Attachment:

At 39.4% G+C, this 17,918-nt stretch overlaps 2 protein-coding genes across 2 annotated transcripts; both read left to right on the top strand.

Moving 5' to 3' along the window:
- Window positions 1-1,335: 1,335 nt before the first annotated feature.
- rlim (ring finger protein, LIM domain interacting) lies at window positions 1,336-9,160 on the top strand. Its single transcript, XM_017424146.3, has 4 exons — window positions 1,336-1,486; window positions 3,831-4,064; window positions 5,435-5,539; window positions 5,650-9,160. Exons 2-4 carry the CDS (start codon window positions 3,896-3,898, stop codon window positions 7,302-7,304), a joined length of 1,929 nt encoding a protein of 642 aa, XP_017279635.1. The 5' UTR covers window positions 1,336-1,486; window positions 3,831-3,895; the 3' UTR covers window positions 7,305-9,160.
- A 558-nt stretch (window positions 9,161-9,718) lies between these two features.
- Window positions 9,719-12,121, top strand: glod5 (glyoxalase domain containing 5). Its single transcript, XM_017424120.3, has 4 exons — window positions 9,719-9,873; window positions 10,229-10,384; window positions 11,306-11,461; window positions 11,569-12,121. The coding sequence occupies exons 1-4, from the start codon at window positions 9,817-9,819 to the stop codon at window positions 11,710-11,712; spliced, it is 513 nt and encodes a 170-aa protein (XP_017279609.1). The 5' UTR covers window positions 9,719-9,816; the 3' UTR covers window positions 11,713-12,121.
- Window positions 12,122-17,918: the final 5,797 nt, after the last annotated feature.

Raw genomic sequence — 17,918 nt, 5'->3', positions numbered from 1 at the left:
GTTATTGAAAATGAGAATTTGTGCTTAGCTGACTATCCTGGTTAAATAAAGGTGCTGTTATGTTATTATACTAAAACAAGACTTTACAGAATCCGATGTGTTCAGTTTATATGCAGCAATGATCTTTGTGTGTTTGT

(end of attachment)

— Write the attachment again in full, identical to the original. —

At 39.4% G+C, this 17,918-nt stretch overlaps 2 protein-coding genes across 2 annotated transcripts; both read left to right on the top strand.

Moving 5' to 3' along the window:
- Window positions 1-1,335: 1,335 nt before the first annotated feature.
- rlim (ring finger protein, LIM domain interacting) lies at window positions 1,336-9,160 on the top strand. Its single transcript, XM_017424146.3, has 4 exons — window positions 1,336-1,486; window positions 3,831-4,064; window positions 5,435-5,539; window positions 5,650-9,160. Exons 2-4 carry the CDS (start codon window positions 3,896-3,898, stop codon window positions 7,302-7,304), a joined length of 1,929 nt encoding a protein of 642 aa, XP_017279635.1. The 5' UTR covers window positions 1,336-1,486; window positions 3,831-3,895; the 3' UTR covers window positions 7,305-9,160.
- A 558-nt stretch (window positions 9,161-9,718) lies between these two features.
- Window positions 9,719-12,121, top strand: glod5 (glyoxalase domain containing 5). Its single transcript, XM_017424120.3, has 4 exons — window positions 9,719-9,873; window positions 10,229-10,384; window positions 11,306-11,461; window positions 11,569-12,121. The coding sequence occupies exons 1-4, from the start codon at window positions 9,817-9,819 to the stop codon at window positions 11,710-11,712; spliced, it is 513 nt and encodes a 170-aa protein (XP_017279609.1). The 5' UTR covers window positions 9,719-9,816; the 3' UTR covers window positions 11,713-12,121.
- Window positions 12,122-17,918: the final 5,797 nt, after the last annotated feature.

Raw genomic sequence — 17,918 nt, 5'->3', positions numbered from 1 at the left:
GTTATTGAAAATGAGAATTTGTGCTTAGCTGACTATCCTGGTTAAATAAAGGTGCTGTTATGTTATTATACTAAAACAAGACTTTACAGAATCCGATGTGTTCAGTTTATATGCAGCAATGATCTTTGTGTGTTTGT